From the TUC

The Government’s Empty Growth Strategy

07 Mar 2011, by in Economics

Was that it? After months of waiting for a Government growth strategy, reports of David Cameron’s speech to his party’s Spring Forum in Cardiff had many of us impatient for the news of what was going to be done to boost skills, to build world class companies, to put sustainability at the heart of industry, to invest in key sectors.

What did we get?

“I can announce today that we are taking on the enemies of enterprise. The bureaucrats in government departments who concoct those ridiculous rules and regulations that make life impossible, particularly for small firms. The town hall officials who take forever with those planning decisions that can make or break for a business – and the investment and jobs that go with it. The public sector procurement managers who think that the answer to everything is a big contract with a big business and who shut out millions of Britain’s small and medium sized companies from a massive potential market.”

Well, that will have our mighty industrial competitors, the French and the Germans, the Americans and the Chinese, quaking in their boots!

The Prime Minister went on, “the Budget in a few weeks will tear down the barriers to enterprise and be the most pro-growth Budget this government, this country has seen for a generation.” The TUC hopes it will be, but the Government won’t achieve growth on the back of a few slogans about getting rid of red-tape.

Let’s be clear. We would all like to see unnecessary red-tape swept away. We all know how something well-meaning can mushroom into something cumbersome and can stand in the way of action. That’s why the TUC is happy to talk to government and others about better regulation. We don’t talk to them about deregulation, because this is often code for getting rid of proper protections for working people, either in order to penny-pinch or to move down a particular right-wing political path.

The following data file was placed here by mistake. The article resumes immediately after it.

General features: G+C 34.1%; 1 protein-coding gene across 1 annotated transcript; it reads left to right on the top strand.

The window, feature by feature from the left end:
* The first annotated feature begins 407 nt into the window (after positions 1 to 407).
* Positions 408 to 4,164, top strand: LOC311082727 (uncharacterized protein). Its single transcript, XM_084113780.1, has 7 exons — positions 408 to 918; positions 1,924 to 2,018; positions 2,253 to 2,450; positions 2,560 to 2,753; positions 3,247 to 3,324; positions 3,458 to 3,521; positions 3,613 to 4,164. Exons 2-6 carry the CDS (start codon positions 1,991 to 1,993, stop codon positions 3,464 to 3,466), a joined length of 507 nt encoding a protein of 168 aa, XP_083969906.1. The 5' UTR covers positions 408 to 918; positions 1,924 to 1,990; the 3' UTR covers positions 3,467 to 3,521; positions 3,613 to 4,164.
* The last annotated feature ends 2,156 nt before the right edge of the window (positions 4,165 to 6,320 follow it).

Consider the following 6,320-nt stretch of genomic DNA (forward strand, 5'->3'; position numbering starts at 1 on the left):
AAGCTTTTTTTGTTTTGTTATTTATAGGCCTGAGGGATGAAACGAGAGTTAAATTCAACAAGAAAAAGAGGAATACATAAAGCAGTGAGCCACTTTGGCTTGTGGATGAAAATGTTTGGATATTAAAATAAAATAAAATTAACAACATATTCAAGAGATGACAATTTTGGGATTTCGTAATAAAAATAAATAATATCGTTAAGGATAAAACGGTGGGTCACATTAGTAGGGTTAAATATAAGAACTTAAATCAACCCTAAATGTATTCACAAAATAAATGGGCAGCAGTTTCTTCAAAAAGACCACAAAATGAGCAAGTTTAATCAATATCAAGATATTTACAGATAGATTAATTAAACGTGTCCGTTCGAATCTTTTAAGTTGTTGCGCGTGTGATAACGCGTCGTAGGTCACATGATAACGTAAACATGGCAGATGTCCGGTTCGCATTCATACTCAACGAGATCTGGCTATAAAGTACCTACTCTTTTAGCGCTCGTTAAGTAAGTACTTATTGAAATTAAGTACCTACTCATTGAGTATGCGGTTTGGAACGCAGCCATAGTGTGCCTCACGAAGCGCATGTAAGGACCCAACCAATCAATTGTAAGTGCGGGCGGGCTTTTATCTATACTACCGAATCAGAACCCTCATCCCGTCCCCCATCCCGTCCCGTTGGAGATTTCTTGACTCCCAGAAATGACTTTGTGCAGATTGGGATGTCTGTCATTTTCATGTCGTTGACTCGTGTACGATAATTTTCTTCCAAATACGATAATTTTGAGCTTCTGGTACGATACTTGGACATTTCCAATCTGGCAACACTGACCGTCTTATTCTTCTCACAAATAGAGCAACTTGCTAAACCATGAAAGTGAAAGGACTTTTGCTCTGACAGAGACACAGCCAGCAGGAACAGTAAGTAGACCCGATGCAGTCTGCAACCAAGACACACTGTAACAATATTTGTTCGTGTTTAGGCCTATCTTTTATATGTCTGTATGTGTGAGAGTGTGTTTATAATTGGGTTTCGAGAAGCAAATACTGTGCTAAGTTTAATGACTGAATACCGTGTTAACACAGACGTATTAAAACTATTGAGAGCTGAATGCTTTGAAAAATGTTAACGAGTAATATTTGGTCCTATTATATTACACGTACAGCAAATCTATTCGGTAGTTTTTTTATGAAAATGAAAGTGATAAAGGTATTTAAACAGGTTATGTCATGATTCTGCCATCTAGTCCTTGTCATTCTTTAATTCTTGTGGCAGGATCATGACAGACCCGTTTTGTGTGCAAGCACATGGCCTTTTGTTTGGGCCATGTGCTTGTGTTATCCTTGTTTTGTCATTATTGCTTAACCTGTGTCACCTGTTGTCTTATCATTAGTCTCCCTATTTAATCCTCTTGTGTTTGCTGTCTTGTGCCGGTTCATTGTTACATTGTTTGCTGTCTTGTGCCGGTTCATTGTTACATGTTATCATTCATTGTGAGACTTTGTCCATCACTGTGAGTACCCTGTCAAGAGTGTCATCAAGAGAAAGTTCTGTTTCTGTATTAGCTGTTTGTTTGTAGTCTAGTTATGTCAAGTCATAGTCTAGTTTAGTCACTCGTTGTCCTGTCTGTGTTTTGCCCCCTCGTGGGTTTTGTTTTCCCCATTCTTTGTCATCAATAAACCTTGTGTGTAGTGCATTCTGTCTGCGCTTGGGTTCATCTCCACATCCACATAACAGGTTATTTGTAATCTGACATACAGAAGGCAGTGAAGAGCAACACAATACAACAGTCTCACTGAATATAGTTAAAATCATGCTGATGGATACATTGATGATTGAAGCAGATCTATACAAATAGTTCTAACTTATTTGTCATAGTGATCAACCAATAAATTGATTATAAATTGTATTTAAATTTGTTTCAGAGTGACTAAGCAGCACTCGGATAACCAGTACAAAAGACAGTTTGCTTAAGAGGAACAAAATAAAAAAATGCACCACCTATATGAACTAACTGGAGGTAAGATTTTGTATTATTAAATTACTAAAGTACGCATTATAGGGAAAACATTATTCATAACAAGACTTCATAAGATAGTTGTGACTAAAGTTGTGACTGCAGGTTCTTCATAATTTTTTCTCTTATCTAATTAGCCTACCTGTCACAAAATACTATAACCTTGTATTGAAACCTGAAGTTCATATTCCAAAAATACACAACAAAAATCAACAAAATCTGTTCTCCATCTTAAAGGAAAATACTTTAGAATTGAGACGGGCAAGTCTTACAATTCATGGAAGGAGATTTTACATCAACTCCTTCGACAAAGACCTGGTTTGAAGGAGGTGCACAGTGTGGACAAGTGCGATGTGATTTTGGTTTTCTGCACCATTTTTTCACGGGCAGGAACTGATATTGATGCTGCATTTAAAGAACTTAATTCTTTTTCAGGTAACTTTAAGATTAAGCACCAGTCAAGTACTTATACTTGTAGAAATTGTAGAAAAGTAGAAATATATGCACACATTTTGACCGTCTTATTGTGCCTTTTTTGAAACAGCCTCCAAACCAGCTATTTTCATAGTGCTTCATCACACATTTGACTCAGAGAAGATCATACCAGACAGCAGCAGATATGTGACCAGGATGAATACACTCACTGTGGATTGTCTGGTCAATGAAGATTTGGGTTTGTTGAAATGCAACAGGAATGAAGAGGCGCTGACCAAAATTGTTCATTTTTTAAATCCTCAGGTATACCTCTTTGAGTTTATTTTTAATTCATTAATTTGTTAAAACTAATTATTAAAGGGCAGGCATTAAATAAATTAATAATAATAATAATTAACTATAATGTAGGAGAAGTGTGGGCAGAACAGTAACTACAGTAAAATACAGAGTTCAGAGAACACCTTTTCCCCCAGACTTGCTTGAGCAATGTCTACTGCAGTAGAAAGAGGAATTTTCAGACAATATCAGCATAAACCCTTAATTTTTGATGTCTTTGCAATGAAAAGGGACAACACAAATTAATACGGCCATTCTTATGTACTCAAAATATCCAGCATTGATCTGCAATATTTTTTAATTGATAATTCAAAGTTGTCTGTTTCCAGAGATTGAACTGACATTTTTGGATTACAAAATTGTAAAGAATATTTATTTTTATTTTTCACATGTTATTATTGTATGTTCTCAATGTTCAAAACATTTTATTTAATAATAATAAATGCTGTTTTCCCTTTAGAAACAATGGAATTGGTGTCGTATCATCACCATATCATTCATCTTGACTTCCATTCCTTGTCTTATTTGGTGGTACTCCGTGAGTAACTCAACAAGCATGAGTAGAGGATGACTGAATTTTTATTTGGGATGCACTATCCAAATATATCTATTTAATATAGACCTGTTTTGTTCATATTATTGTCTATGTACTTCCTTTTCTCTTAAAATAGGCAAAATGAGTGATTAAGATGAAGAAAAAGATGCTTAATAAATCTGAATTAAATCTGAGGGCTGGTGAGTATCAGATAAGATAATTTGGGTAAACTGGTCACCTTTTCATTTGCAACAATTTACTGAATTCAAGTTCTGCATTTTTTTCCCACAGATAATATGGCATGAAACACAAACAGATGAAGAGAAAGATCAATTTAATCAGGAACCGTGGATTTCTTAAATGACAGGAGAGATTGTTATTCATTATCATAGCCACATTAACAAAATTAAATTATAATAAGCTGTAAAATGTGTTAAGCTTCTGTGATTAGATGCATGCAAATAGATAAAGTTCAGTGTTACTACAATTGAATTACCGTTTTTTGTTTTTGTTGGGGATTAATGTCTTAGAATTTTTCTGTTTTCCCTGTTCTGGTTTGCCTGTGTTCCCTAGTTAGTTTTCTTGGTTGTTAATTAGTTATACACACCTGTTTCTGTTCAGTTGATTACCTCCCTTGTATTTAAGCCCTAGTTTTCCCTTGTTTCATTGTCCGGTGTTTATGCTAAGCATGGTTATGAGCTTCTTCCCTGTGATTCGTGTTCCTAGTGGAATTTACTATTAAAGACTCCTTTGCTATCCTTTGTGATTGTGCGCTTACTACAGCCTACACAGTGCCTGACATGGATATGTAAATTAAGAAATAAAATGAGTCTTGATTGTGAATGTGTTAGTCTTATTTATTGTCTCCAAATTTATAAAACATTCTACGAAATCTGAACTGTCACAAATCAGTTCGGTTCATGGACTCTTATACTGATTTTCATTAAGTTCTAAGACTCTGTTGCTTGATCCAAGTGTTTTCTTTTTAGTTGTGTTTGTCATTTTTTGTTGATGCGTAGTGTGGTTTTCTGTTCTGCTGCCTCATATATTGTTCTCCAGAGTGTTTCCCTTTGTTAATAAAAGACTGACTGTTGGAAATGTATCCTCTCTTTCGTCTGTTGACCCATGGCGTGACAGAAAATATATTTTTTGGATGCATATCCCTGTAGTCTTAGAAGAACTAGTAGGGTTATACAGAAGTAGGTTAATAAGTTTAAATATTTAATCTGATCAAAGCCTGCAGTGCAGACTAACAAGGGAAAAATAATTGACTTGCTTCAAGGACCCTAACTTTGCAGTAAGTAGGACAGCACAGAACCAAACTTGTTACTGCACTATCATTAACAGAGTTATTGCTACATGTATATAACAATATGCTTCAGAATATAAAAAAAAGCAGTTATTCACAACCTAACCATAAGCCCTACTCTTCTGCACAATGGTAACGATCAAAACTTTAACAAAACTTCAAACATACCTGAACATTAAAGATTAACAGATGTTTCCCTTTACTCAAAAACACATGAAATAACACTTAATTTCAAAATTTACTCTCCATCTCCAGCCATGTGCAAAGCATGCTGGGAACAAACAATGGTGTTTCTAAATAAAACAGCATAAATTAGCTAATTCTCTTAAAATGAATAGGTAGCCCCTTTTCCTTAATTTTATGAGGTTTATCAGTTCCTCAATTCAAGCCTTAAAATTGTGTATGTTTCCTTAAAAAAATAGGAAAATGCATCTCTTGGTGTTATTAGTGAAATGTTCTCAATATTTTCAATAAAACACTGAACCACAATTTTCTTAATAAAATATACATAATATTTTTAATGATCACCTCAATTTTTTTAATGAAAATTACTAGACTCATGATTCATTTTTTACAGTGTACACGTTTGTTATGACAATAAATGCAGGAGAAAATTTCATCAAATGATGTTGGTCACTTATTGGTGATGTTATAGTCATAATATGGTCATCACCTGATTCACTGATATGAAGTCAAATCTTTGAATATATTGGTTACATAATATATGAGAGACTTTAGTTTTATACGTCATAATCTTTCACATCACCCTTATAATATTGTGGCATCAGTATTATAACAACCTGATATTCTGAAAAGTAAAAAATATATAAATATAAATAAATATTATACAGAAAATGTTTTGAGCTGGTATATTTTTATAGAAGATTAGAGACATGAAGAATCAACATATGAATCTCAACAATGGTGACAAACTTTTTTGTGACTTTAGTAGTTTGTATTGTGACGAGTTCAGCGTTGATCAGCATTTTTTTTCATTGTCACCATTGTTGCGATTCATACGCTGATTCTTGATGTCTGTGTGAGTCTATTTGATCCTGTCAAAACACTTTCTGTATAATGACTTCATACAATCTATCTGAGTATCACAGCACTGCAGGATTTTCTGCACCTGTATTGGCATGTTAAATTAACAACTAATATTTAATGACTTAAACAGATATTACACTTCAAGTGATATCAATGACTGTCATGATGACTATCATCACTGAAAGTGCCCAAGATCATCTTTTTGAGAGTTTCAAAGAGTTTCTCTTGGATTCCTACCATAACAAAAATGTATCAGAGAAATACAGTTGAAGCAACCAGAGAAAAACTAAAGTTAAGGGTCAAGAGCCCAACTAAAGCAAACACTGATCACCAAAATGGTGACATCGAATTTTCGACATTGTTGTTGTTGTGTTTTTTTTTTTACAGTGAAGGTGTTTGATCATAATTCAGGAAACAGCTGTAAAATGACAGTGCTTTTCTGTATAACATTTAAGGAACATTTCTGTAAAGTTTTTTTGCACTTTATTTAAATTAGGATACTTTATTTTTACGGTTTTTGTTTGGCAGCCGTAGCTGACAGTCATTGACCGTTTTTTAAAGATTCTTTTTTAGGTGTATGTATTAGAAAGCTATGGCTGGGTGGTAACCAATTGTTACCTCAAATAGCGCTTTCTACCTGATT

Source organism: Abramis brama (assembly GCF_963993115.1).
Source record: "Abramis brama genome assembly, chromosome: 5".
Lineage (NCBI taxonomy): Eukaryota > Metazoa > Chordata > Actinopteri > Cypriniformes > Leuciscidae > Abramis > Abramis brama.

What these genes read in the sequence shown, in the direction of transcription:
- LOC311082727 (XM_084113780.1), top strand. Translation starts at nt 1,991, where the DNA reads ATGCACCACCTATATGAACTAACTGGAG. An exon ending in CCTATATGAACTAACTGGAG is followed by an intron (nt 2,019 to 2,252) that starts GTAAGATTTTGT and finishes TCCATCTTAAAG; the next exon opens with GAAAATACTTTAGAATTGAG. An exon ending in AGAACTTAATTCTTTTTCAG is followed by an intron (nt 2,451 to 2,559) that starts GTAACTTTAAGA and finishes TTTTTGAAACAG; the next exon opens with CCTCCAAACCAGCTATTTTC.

I’m not sure that attacking “the bureaucrats in government departments” as the “enemies of enterprise”, as the Prime Minister did, will do much for civil service morale, at a time when many of them are working short-staffed and in fear of losing their jobs to spending cuts. The Government is also facing both ways on public sector procurement. It wants to buy cheaper, which can often only be achieved by economies of scale, but it wants 25 per cent of contracts to go to SMEs, who by their nature, can’t deliver economies of scale.

Meanwhile, here’s an interesting paragraph from Larry Elliot’s article in today’s Guardian:

“But there is also a case for the Bank (of England), in its new role as the City’s watchdog, to be given tools that would allow it to discriminate between lending for productive purposes and lending for speculation. If the government was serious about rebalancing the economy, it would keep control of the banks taken into public ownership and use them to invest in sectors of the economy seen as important for the future.”

The TUC has previously argued for a strategic investment fund to rival the one in France, which targets growth sectors. Agree with us or disagree with us. Agree with Larry or disagree with him. But can we have a real growth strategy, designed to genuinely allow us to compete with the rest of the world? If not, will the last person to leave Britain please turn out the lights?